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Browse the 1966 Encyclopaedia of New Zealand
Graphic: An Encyclopaedia of New Zealand 1966.


This information was published in 1966 in An Encyclopaedia of New Zealand, edited by A. H. McLintock. It has not been corrected and will not be updated.

Up-to-date information can be found elsewhere in Te Ara.



Glasshouse Production

Tomatoes are the most important glasshouse crop, taking up over 8 million sq. ft. of the total glasshouse area of 8.9 million sq. ft. (Department of Agriculture estimate). Other main glasshouse crops include cucumbers (0.46 million sq. ft.), French beans (0.083 million sq. ft.), grapes (0.405 million sq. ft.), and lettuce. Auckland has the largest area of glasshouses (2,834,800 sq. ft.), followed by Christchurch (1,152,838 sq. ft.) and Nelson (1,387,000 sq. ft.). There are commercial glasshouses in most districts of New Zealand. About 40 per cent of glasshouses are heated.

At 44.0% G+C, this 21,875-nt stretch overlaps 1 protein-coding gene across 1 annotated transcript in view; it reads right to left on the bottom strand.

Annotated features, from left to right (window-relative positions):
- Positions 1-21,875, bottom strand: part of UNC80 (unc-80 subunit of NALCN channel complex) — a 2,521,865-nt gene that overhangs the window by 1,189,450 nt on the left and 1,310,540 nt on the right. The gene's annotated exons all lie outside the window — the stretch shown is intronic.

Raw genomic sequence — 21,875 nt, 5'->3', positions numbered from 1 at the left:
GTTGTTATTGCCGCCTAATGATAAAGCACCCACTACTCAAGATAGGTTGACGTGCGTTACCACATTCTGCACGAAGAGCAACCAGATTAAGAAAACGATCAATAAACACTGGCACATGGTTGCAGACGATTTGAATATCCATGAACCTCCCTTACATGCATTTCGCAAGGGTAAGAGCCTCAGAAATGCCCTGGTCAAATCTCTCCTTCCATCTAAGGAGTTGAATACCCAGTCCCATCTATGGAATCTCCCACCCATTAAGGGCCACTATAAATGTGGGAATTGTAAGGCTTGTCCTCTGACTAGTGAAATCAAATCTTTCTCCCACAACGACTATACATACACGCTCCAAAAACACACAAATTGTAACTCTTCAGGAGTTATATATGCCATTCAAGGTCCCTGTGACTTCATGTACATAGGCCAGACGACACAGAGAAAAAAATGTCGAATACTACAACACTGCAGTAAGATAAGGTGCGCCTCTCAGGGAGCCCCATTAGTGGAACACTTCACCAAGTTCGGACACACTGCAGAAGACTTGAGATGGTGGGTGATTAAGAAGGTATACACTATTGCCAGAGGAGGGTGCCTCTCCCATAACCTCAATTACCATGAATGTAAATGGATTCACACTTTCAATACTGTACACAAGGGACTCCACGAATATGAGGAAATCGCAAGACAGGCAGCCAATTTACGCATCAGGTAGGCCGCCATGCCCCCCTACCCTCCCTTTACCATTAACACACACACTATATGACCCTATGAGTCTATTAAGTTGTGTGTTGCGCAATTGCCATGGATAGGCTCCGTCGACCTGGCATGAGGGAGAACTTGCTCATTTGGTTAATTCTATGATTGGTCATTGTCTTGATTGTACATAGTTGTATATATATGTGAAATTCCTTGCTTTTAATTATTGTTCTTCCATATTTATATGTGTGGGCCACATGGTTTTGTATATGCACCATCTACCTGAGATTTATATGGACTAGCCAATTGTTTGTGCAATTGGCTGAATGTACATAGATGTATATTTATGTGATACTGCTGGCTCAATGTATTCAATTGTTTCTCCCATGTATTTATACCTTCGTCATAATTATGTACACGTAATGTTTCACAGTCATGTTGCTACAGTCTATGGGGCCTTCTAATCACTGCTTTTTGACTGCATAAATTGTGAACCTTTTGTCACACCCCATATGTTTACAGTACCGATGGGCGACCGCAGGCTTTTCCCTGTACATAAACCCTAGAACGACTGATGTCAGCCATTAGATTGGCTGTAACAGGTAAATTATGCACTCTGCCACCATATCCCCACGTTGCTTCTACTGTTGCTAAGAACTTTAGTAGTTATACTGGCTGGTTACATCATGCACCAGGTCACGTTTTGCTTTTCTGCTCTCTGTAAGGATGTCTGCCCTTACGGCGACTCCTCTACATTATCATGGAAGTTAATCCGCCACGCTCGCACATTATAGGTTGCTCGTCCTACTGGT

Glasshouse production units are small by English and European standards, the average being four to six glasshouses. Single-span 30 ft × 100 ft glasshouses are preferred, heated mainly by hot water, though hot air heating is coming into favour in some districts. Trickle irrigation is popular because it saves time in watering and feeding and helps to control plant growth and development more closely. The soil is usually sterilised each year by steam or special chemicals. Some southern growers who have difficulty in using chemical soil sterilants because of low soil temperatures resoil their glasshouses annually. Paint-spray equipment is used extensively to apply therapeutants.